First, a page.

On a recent trip to Argentina, we looked at an amazing place. It might have been Arizona or New Mexico - with clear snowmelt coming down from the Andes cutting through warm, barren hills. On the flat-land by the river were 1,000 acres of grapevines, several rustic houses built of adobe, and a marvellous old winery that had been built in 1870, with a capacity of 500,000 liters of wine per year. Rows of Lombardy poplars lined the vineyard, which was irrigated from the river. The weather is nearly perfect, with sunshine almost every day. It rarely gets very cold - even in winter. And surrounding the vineyard are 50,000 acres of wilderness. Had it been in California, with less land, it might be priced at $20m or more. In France or Italy, it would be impossible to find such a place at any price. But in Argentina, the asking price is less than £1m. Another wine area, near the charming little town of San Rafael, offers building lots in the middle of a vineyard for just £12,000. The property is about five minutes from the airport and ten minutes from town and the weather is better than Arizona. You can get a cook, a gardener or a chauffeur for only about £6 per day (if you like the sound of any of these properties, contact Lief Simon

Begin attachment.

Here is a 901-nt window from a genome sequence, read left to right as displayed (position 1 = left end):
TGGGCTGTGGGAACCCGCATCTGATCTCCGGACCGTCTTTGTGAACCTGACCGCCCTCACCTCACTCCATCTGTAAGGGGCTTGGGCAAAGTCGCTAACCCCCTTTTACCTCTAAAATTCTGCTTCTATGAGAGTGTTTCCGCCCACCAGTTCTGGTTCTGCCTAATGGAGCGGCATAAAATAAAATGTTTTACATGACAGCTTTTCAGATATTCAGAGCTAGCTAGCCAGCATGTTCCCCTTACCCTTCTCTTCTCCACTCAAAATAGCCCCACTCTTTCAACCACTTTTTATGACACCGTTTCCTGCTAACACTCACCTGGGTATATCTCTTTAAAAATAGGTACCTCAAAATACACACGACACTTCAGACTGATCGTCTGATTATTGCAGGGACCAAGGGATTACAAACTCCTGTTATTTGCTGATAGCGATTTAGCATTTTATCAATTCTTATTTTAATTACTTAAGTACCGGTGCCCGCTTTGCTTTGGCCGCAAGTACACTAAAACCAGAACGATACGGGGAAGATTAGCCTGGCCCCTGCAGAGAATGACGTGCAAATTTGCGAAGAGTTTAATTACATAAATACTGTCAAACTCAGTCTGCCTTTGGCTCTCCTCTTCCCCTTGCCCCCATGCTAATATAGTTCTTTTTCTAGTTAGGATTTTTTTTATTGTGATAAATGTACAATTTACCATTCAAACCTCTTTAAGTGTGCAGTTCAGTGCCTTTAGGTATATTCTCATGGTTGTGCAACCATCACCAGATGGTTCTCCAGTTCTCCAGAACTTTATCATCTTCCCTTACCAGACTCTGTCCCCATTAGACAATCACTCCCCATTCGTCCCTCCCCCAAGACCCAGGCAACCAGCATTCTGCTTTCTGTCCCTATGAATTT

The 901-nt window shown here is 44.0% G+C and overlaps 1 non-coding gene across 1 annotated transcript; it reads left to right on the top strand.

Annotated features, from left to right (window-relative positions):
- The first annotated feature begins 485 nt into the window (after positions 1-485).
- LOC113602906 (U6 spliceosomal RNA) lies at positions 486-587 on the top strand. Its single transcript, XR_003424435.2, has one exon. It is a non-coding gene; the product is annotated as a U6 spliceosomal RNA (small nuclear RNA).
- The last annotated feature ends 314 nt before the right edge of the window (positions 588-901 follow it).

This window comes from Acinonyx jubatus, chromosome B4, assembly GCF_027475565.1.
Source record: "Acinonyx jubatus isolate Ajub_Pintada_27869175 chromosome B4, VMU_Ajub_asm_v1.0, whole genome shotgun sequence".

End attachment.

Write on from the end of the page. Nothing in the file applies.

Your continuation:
Why so cheap? Because it wasn't long ago that Argentina's export industry, and its middle class, were practically wiped out. Inflation ran over 1,000% per year. The whole country went broke. Unemployment hit 25% - just as in the US during the Great Depression. Earnings fell by 30%. So recently burned, the locals are still shy. Foreigners have their doubts too. They've heard that the Latin American currencies are slippery and their courts are greasy. The northern European worries about getting cheated, getting sick, or worst of all, of getting laughed at. But if he can stop worrying, he might find some good buys. Suerte!

by Bill Bonner

Examples of Latin American properties

Contadora Villas, Contadora Island, Panama